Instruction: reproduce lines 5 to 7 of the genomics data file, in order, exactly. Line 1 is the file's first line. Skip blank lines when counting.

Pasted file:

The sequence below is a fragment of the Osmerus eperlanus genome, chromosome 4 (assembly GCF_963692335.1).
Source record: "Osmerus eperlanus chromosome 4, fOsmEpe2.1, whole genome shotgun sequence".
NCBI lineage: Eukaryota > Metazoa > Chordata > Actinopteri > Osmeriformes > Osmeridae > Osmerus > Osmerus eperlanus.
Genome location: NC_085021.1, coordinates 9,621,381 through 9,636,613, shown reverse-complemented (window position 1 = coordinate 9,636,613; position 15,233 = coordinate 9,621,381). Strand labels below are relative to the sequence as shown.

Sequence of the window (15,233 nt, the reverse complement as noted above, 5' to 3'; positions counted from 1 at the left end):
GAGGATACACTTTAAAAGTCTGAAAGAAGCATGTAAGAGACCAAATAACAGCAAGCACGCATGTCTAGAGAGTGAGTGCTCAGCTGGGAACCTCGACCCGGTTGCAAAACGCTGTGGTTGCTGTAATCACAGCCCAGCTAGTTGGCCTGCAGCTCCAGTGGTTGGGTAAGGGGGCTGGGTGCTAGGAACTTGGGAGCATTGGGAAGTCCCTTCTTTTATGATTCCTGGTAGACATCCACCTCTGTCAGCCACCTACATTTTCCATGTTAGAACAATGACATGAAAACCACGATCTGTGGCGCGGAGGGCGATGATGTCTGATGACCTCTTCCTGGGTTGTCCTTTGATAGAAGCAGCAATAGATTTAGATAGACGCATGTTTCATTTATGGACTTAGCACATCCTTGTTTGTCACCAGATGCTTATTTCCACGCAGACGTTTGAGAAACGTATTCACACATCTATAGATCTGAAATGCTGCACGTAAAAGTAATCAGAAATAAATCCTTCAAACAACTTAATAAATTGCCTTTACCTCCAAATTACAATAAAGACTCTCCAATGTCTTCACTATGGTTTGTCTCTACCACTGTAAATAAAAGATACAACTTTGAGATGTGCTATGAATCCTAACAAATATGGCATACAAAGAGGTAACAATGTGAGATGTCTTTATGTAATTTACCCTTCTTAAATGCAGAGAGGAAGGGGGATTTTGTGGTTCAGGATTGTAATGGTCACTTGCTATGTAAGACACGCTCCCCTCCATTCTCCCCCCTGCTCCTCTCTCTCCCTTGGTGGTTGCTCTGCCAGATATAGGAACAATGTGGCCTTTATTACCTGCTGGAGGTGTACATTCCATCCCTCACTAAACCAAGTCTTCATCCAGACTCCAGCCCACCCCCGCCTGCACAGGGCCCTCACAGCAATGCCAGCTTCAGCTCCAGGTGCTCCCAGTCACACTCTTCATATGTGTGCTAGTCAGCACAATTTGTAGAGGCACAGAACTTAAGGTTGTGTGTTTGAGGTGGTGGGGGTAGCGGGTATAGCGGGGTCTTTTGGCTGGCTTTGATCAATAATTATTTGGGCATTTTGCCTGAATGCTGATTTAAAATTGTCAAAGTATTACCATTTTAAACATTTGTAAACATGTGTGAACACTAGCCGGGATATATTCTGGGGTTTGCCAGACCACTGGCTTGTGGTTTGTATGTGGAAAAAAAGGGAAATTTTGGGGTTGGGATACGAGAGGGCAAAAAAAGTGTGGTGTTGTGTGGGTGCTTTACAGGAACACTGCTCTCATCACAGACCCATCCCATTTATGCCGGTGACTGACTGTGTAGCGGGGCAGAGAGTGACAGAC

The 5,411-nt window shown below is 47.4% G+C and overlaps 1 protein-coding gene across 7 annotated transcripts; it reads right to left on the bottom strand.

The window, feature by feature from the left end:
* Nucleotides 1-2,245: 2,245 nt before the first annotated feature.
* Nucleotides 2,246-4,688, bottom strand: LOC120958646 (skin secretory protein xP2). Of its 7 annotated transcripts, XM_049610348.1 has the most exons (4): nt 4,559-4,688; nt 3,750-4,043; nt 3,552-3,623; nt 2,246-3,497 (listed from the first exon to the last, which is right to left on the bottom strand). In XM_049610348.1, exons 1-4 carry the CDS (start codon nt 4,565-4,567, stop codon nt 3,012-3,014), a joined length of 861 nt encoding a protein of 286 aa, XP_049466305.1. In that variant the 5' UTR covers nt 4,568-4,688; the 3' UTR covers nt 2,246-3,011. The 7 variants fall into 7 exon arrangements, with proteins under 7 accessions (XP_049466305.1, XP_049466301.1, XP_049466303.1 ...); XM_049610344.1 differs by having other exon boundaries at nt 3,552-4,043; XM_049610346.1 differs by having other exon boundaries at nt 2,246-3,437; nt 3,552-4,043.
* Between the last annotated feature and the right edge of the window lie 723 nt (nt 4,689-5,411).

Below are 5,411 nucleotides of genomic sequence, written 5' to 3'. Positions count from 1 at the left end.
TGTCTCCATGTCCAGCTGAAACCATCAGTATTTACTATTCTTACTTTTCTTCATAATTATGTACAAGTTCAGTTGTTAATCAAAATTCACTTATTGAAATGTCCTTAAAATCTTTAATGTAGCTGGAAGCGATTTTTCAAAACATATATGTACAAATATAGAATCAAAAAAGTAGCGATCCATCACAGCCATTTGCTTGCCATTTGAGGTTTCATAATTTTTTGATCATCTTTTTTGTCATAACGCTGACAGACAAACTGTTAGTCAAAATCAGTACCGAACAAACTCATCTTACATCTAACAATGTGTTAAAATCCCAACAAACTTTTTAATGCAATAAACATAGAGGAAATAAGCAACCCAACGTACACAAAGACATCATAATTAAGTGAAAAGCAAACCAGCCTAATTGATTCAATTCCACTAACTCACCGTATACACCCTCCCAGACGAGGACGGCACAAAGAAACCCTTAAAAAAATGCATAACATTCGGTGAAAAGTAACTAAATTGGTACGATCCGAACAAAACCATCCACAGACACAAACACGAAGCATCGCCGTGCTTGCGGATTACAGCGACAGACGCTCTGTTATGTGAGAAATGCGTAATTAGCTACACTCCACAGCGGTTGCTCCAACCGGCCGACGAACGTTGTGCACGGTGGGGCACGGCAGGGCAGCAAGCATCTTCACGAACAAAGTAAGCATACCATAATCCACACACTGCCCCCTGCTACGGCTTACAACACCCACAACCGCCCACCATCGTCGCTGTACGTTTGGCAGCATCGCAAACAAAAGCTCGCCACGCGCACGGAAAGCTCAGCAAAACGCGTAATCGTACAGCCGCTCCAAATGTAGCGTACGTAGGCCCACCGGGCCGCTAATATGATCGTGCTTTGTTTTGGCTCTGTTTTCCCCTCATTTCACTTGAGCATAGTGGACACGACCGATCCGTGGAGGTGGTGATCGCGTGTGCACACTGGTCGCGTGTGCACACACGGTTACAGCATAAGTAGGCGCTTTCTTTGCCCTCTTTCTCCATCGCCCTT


Sequence of the window (15,233 nt, the reverse complement as noted above, 5' to 3'; positions counted from 1 at the left end):
GAGGATACACTTTAAAAGTCTGAAAGAAGCATGTAAGAGACCAAATAACAGCAAGCACGCATGTCTAGAGAGTGAGTGCTCAGCTGGGAACCTCGACCCGGTTGCAAAACGCTGTGGTTGCTGTAATCACAGCCCAGCTAGTTGGCCTGCAGCTCCAGTGGTTGGGTAAGGGGGCTGGGTGCTAGGAACTTGGGAGCATTGGGAAGTCCCTTCTTTTATGATTCCTGGTAGACATCCACCTCTGTCAGCCACCTACATTTTCCATGTTAGAACAATGACATGAAAACCACGATCTGTGGCGCGGAGGGCGATGATGTCTGATGACCTCTTCCTGGGTTGTCCTTTGATAGAAGCAGCAATAGATTTAGATAGACGCATGTTTCATTTATGGACTTAGCACATCCTTGTTTGTCACCAGATGCTTATTTCCACGCAGACGTTTGAGAAACGTATTCACACATCTATAGATCTGAAATGCTGCACGTAAAAGTAATCAGAAATAAATCCTTCAAACAACTTAATAAATTGCCTTTACCTCCAAATTACAATAAAGACTCTCCAATGTCTTCACTATGGTTTGTCTCTACCACTGTAAATAAAAGATACAACTTTGAGATGTGCTATGAATCCTAACAAATATGGCATACAAAGAGGTAACAATGTGAGATGTCTTTATGTAATTTACCCTTCTTAAATGCAGAGAGGAAGGGGGATTTTGTGGTTCAGGATTGTAATGGTCACTTGCTATGTAAGACACGCTCCCCTCCATTCTCCCCCCTGCTCCTCTCTCTCCCTTGGTGGTTGCTCTGCCAGATATAGGAACAATGTGGCCTTTATTACCTGCTGGAGGTGTACATTCCATCCCTCACTAAACCAAGTCTTCATCCAGACTCCAGCCCACCCCCGCCTGCACAGGGCCCTCACAGCAATGCCAGCTTCAGCTCCAGGTGCTCCCAGTCACACTCTTCATATGTGTGCTAGTCAGCACAATTTGTAGAGGCACAGAACTTAAGGTTGTGTGTTTGAGGTGGTGGGGGTAGCGGGTATAGCGGGGTCTTTTGGCTGGCTTTGATCAATAATTATTTGGGCATTTTGCCTGAATGCTGATTTAAAATTGTCAAAGTATTACCATTTTAAACATTTGTAAACATGTGTGAACACTAGCCGGGATATATTCTGGGGTTTGCCAGACCACTGGCTTGTGGTTTGTATGTGGAAAAAAAGGGAAATTTTGGGGTTGGGATACGAGAGGGCAAAAAAAGTGTGGTGTTGTGTGGGTGCTTTACAGGAACACTGCTCTCATCACAGACCCATCCCATTTATGCCGGTGACTGACTGTGTAGCGGGGCAGAGAGTGACAGAC

The 5,411-nt window shown below is 47.4% G+C and overlaps 1 protein-coding gene across 7 annotated transcripts; it reads right to left on the bottom strand.